9/11

Whilst buildings were still smoldering during the September of 2001 The American Red Cross started their pleas for blood and money. This is when I instantly knew something was up. I didn’t have to wait for them to try to embezzle the $200M they tried to misappropriate months later, it was the blood. How many people needed blood after 9/11? 100? You either died, or you didn’t. There were very few cases between those two extremes. Yet, here they where; asking people in all states of the country to donate blood. Were they planning on shipping blood from California to New York for one of those hundred people?

Create more blood donors

No. They didn’t need blood. Not any more than usual. Sure, if they took in extra blood maybe a few more nose jobs would go down and a few more pieces of silver would be collected but there was absolutely no need for a national call for blood donation. Yet, there were ads throughout the country; using a national tragedy, that required no blood, to ask people for blood. Blood that wasn’t need and would just be thrown away months later. Was there an unseen need? Why did they do it then? The same reason they tried to steal that $200M, for long term infrastructure and monetary gains.

People were confused, scared and thusly overly-patriotic after 9/11. People wanted to help but didn’t know how. The Red Cross said they needed blood, that seemed like a reasonable sacrifice. Less than 10% of the U.S. population donates blood at least once a year. By having droves of first time blood donors there’s a much greater chance of those new donors becoming repeat blood letters. This would provide more long-term blood for hospitals and more money for The Red Cross. That’s why they did it, the ends justified the means. They stood on top of the ashes of ground zero and shaped that new-fallen crematorium into a recruitment pulpit. They lied. They lied to you to steal your blood. Blood they later threw away. But they did it for the greater good, and that makes it all OK.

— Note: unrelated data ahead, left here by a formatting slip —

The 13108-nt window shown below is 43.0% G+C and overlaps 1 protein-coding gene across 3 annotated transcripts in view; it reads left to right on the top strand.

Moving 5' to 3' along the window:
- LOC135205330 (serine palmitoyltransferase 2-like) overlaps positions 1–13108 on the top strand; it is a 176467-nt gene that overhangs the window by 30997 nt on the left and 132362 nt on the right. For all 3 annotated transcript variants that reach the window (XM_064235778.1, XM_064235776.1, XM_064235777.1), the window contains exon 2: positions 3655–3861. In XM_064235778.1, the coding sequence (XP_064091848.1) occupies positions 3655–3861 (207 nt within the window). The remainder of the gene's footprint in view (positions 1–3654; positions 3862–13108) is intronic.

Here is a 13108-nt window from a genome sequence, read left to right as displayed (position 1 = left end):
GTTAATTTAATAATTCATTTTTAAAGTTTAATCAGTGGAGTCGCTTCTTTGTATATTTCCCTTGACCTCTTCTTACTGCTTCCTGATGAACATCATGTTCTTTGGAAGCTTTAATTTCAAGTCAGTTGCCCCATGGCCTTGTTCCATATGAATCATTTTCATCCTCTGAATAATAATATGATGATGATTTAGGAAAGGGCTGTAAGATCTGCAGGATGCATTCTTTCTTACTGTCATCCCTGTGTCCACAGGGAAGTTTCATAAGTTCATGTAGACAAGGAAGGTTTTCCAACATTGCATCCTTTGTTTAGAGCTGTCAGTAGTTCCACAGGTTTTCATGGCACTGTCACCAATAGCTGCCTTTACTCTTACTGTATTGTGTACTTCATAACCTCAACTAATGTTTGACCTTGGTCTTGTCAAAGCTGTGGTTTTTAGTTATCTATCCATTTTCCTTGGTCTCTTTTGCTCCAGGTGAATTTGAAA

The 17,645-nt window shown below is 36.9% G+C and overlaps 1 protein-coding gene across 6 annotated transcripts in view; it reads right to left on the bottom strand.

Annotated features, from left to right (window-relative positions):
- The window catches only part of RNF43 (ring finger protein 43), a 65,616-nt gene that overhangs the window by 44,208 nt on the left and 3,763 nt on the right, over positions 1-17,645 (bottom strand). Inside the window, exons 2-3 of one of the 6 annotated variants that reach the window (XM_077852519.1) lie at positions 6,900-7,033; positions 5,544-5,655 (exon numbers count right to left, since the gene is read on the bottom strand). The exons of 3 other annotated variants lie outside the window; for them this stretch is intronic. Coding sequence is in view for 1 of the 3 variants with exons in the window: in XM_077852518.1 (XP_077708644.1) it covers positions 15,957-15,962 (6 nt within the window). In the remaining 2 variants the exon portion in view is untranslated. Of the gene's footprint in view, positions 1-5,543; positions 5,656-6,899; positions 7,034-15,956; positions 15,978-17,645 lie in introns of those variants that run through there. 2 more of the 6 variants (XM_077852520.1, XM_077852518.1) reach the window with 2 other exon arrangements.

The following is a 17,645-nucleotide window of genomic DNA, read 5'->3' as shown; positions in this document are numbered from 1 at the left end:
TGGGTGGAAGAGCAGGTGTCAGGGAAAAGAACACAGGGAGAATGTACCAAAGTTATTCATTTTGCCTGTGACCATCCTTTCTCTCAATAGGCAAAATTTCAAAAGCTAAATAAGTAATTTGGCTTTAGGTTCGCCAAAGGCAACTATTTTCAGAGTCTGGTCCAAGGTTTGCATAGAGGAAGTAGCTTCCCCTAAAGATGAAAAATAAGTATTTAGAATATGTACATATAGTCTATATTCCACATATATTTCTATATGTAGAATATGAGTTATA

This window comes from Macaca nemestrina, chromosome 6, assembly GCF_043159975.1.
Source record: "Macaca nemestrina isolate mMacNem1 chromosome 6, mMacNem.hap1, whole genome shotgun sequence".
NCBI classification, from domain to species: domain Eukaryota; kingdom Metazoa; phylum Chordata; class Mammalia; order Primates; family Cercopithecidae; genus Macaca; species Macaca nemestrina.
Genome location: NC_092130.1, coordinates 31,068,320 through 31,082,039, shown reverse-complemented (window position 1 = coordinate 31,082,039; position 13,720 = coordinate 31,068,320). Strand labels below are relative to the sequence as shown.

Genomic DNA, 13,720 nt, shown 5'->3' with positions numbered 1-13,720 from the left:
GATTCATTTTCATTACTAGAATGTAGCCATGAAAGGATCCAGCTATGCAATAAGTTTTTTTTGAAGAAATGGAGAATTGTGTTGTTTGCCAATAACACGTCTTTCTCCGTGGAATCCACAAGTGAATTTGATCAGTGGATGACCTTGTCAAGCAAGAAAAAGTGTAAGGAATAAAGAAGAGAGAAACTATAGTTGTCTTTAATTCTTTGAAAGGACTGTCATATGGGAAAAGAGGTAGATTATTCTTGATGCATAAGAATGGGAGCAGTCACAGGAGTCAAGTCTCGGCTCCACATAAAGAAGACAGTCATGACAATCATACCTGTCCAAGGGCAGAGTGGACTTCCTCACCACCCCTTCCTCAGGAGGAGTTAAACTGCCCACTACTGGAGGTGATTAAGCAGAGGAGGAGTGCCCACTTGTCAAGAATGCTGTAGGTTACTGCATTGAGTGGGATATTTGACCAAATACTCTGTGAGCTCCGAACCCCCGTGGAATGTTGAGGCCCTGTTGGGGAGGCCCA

Expand infrastructure

Their main goal was getting that sweet sweet blood money from newly created lifetime donors but that wasn’t enough for them. They also wanted to profit from this tragedy with straight up cash-money. Dolla dolla bills. They requested money they didn’t need and wasted much of it. They then took hundreds of millions of dollars that people specifically donated to aid those who suffered from 9/11 and set it aside for future projects. They stole money and blood from the American people just days after the worst American Tragedy in 60 years.

That’s not something that a group of good people does. That’s something a James Bond Villain does.

That’s why I hate The Red Cross.


Just missed: gays can’t donate, charged American GIs for coffee during WW2, Clara Barton’s shoddy accounting, millions in lobbying, failure in Haiti, failure in New Orleans, something something Elizabeth Dole, 16% of board appointed by U.S. President, that time they sucked at finding a vein(every time).

About Jeff Penman

Jeff is a classically underemployed philosopher and MBA student, Singapore trivia champion, seeker of happiness, truth and the perfect sandwich. He once survived for 4 months in a lean-to on the side of college housing with only a fishing license.